I’ve seen a couple of conversations recently about companies that want to be able to script out their database schema on a daily basis so that they have a current copy of the database; or systems that have to change permissions with the database frequently, and they need to export a copy of those permissions so that they have a copy of those settings.
My question to follow up on these sorts of situations is, why aren’t these settings in Source Control?
Pushing these changes to production requires a change control process (and the approvals that go with these). That means that you have to document the change in order to put it into the change control ticket, so why aren’t these changes pushed into your source control system?
Anything and everything that goes into your production systems should be stored in your source control system. If the server burns down, I should be able to rebuild SQL (for example) from the ground up, from source control. This includes instance level settings, database properties, indexes, permissions, table (and view, and procedures) should all be in your source control system. Once things are stored in your source control system, then the need to be able to export the database schema goes away, as does the need to export the permissions regularly. As these have no point in doing them, there is no need to do them.
Think I’m wrong, convince me in the comments.
The post If It Requires A Change Control Ticket To Change It, It Should Be In The Change Control System appeared first on SQL Server with Mr. Denny.
In a previous blog post, I discussed two new methods to determine exactly which page a request might be waiting for when there is contention. One of these new methods involves a new function, fn_pagerescracker. Naturally, I wanted to see how this function operates. Let’s look at the Master database to investigate how it works!
The function consumes a BINARY(8) parameter and returns a table. This parameter represents a hexadecimal value that is constructed from the database ID, page ID, and file ID.
-- Name: sys.fn_PageResCracker
-- Cracks the output of wait_resource page info
create function [sys].[fn_PageResCracker] (@physical_locator binary (8))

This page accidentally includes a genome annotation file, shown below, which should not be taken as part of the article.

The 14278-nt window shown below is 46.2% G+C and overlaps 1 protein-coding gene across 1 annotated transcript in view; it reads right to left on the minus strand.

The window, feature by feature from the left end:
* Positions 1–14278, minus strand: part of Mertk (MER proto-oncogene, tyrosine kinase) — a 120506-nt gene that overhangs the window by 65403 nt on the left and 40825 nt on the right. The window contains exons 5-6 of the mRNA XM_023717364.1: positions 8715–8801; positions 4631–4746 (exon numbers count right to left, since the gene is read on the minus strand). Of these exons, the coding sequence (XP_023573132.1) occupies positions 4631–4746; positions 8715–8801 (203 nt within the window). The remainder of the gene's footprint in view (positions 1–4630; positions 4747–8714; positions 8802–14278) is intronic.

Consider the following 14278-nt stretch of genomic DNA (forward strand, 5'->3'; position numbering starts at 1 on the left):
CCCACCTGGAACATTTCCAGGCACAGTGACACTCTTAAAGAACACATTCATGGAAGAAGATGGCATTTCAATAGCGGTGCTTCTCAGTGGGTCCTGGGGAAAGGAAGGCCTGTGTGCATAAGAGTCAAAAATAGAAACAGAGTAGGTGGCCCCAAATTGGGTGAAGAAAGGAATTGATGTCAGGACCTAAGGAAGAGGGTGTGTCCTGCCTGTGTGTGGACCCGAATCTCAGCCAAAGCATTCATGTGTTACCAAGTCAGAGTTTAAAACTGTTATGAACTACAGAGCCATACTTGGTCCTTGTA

returns @dumploc_table table
[db_id] int not null,
[file_id] int not null,
[page_id] int not null
if @physical_locator is not null
declare @db_id binary (2)
declare @file_id binary (2)
declare @page_id binary (4)
-- Page ID is the first four bytes, then 2 bytes of file ID, then 2 bytes of slot
select @page_id = convert (binary (4), reverse (substring (@physical_locator, 1, 4)))
select @file_id = convert (binary (2), reverse (substring (@physical_locator, 5, 2)))
select @db_id = convert (binary (2), reverse (substring (@physical_locator, 7, 2)))
insert into @dumploc_table values (@db_id, @file_id, @page_id)
You can see from the code that the parameter is then “diced” up with SUBSTRING commands and then converted into a small binary value. Also, using SUBSTRING against a binary value (which is the parameter that is passed in) will return the number of bytes specified rather than the number of characters. In this case, the Page ID is the first 4 bytes, the file ID is the following 2 bytes and finally the last 2 bytes represents the database ID. Furthermore, when they are inserted into the table (which is returned to the calling query) it is then converted into an integer value.
Shown above, the page_resource value is 0x5001000001000600. Now that we know how the function is going to work, we can do the math ourselves and confirm things. Keep in mind that SQL Server utilizes big endians, so we will have to do some byte reversing.
|| File ID
|| Database ID
Page ID = 0x50010000, byte reversed is 0x00000150 (or 0x150), which when converted to an integer = 336
File ID = 0x0100, again byte reversed is 0x0001 (or 0x1), which when converted to an integer is 1.
Database ID = 0x0600, reversed once again, 0x0006 (or 0x6), which converted to an integer is 6.
We can see below that we have now confirmed that the function is working as expected!
One of things I enjoy the most is digging into the internals on how SQL Server works. It continues to teach me new and exciting things. It also helps to make me a better DBA in my opinion. In this case, the value add isn’t super steep but it’s still fun tearing apart the logic.
© 2019, John Morehouse. All rights reserved.
Yesterday, I wrote my monthly column for Redmond Magazine about dealing with situations where your management doesn’t want to invest in the resources to provide reliability for your hardware and software environment. Whether its redundant hardware and even offsite backups, many IT organizations fail at these basic tasks, because the business side of the organization fails to see the benefit, or more likely doesn’t perceive the total risk of having a major outage.